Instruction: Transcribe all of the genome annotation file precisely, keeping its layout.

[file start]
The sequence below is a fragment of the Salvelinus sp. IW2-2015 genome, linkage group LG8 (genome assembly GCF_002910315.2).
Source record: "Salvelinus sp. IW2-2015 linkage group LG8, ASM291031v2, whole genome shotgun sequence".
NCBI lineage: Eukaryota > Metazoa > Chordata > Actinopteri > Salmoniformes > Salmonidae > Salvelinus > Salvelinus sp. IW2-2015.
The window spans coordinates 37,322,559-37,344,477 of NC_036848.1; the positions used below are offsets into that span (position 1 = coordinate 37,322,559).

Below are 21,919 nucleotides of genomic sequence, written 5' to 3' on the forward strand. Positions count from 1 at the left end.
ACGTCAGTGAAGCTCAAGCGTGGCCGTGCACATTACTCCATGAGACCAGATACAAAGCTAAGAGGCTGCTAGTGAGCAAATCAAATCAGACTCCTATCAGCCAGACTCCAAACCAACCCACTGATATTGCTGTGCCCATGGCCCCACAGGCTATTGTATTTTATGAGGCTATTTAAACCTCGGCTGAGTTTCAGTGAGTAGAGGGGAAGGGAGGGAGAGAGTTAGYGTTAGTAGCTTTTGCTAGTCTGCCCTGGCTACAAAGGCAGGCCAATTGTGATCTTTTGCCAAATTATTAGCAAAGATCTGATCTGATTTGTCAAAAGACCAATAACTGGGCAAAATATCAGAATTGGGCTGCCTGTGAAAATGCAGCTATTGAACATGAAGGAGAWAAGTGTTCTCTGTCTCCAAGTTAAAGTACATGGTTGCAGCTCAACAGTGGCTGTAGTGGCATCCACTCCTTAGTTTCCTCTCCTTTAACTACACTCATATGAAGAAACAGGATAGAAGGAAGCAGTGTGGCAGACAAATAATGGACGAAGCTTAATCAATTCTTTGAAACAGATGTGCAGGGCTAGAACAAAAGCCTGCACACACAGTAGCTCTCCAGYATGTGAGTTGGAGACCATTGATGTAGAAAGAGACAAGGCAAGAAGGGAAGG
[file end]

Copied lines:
The sequence below is a fragment of the Salvelinus sp. IW2-2015 genome, linkage group LG8 (genome assembly GCF_002910315.2).
Source record: "Salvelinus sp. IW2-2015 linkage group LG8, ASM291031v2, whole genome shotgun sequence".
NCBI lineage: Eukaryota > Metazoa > Chordata > Actinopteri > Salmoniformes > Salmonidae > Salvelinus > Salvelinus sp. IW2-2015.
The window spans coordinates 37,322,559-37,344,477 of NC_036848.1; the positions used below are offsets into that span (position 1 = coordinate 37,322,559).

Below are 21,919 nucleotides of genomic sequence, written 5' to 3' on the forward strand. Positions count from 1 at the left end.
ACGTCAGTGAAGCTCAAGCGTGGCCGTGCACATTACTCCATGAGACCAGATACAAAGCTAAGAGGCTGCTAGTGAGCAAATCAAATCAGACTCCTATCAGCCAGACTCCAAACCAACCCACTGATATTGCTGTGCCCATGGCCCCACAGGCTATTGTATTTTATGAGGCTATTTAAACCTCGGCTGAGTTTCAGTGAGTAGAGGGGAAGGGAGGGAGAGAGTTAGYGTTAGTAGCTTTTGCTAGTCTGCCCTGGCTACAAAGGCAGGCCAATTGTGATCTTTTGCCAAATTATTAGCAAAGATCTGATCTGATTTGTCAAAAGACCAATAACTGGGCAAAATATCAGAATTGGGCTGCCTGTGAAAATGCAGCTATTGAACATGAAGGAGAWAAGTGTTCTCTGTCTCCAAGTTAAAGTACATGGTTGCAGCTCAACAGTGGCTGTAGTGGCATCCACTCCTTAGTTTCCTCTCCTTTAACTACACTCATATGAAGAAACAGGATAGAAGGAAGCAGTGTGGCAGACAAATAATGGACGAAGCTTAATCAATTCTTTGAAACAGATGTGCAGGGCTAGAACAAAAGCCTGCACACACAGTAGCTCTCCAGYATGTGAGTTGGAGACCATTGATGTAGAAAGAGACAAGGCAAGAAGGGAAGG